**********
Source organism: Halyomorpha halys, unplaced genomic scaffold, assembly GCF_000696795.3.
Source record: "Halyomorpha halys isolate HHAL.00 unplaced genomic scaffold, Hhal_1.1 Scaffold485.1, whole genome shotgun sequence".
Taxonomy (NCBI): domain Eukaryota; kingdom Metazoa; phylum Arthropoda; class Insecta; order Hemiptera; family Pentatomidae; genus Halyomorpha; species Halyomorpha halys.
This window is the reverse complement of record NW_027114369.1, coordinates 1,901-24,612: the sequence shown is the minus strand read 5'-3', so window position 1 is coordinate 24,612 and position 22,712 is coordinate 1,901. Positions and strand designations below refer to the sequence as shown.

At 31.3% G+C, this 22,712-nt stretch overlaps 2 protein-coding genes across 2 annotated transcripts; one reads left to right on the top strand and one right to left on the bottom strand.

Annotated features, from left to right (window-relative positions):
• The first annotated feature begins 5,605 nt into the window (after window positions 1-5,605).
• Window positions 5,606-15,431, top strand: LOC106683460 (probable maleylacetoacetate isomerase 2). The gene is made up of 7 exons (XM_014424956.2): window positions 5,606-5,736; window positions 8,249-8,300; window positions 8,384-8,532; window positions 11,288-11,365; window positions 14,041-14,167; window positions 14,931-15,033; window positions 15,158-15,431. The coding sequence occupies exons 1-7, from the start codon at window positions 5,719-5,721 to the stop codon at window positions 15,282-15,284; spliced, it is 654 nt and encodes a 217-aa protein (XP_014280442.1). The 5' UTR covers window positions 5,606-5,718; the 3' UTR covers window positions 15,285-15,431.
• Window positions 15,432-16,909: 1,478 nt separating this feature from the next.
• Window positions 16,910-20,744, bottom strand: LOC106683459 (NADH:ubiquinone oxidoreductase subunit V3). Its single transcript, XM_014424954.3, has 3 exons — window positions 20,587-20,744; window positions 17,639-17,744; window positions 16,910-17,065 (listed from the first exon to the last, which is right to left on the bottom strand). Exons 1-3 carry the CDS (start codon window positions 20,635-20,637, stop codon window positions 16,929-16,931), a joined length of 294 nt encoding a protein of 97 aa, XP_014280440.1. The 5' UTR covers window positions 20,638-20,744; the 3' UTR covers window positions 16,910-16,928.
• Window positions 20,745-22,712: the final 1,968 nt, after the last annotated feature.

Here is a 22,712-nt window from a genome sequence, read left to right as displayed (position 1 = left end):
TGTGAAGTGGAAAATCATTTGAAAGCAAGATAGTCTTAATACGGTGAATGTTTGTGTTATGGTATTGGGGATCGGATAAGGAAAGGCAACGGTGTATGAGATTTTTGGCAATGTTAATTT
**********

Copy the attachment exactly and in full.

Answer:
Source organism: Halyomorpha halys, unplaced genomic scaffold, assembly GCF_000696795.3.
Source record: "Halyomorpha halys isolate HHAL.00 unplaced genomic scaffold, Hhal_1.1 Scaffold485.1, whole genome shotgun sequence".
Taxonomy (NCBI): domain Eukaryota; kingdom Metazoa; phylum Arthropoda; class Insecta; order Hemiptera; family Pentatomidae; genus Halyomorpha; species Halyomorpha halys.
This window is the reverse complement of record NW_027114369.1, coordinates 1,901-24,612: the sequence shown is the minus strand read 5'-3', so window position 1 is coordinate 24,612 and position 22,712 is coordinate 1,901. Positions and strand designations below refer to the sequence as shown.

At 31.3% G+C, this 22,712-nt stretch overlaps 2 protein-coding genes across 2 annotated transcripts; one reads left to right on the top strand and one right to left on the bottom strand.

Annotated features, from left to right (window-relative positions):
• The first annotated feature begins 5,605 nt into the window (after window positions 1-5,605).
• Window positions 5,606-15,431, top strand: LOC106683460 (probable maleylacetoacetate isomerase 2). The gene is made up of 7 exons (XM_014424956.2): window positions 5,606-5,736; window positions 8,249-8,300; window positions 8,384-8,532; window positions 11,288-11,365; window positions 14,041-14,167; window positions 14,931-15,033; window positions 15,158-15,431. The coding sequence occupies exons 1-7, from the start codon at window positions 5,719-5,721 to the stop codon at window positions 15,282-15,284; spliced, it is 654 nt and encodes a 217-aa protein (XP_014280442.1). The 5' UTR covers window positions 5,606-5,718; the 3' UTR covers window positions 15,285-15,431.
• Window positions 15,432-16,909: 1,478 nt separating this feature from the next.
• Window positions 16,910-20,744, bottom strand: LOC106683459 (NADH:ubiquinone oxidoreductase subunit V3). Its single transcript, XM_014424954.3, has 3 exons — window positions 20,587-20,744; window positions 17,639-17,744; window positions 16,910-17,065 (listed from the first exon to the last, which is right to left on the bottom strand). Exons 1-3 carry the CDS (start codon window positions 20,635-20,637, stop codon window positions 16,929-16,931), a joined length of 294 nt encoding a protein of 97 aa, XP_014280440.1. The 5' UTR covers window positions 20,638-20,744; the 3' UTR covers window positions 16,910-16,928.
• Window positions 20,745-22,712: the final 1,968 nt, after the last annotated feature.

Here is a 22,712-nt window from a genome sequence, read left to right as displayed (position 1 = left end):
TGTGAAGTGGAAAATCATTTGAAAGCAAGATAGTCTTAATACGGTGAATGTTTGTGTTATGGTATTGGGGATCGGATAAGGAAAGGCAACGGTGTATGAGATTTTTGGCAATGTTAATTT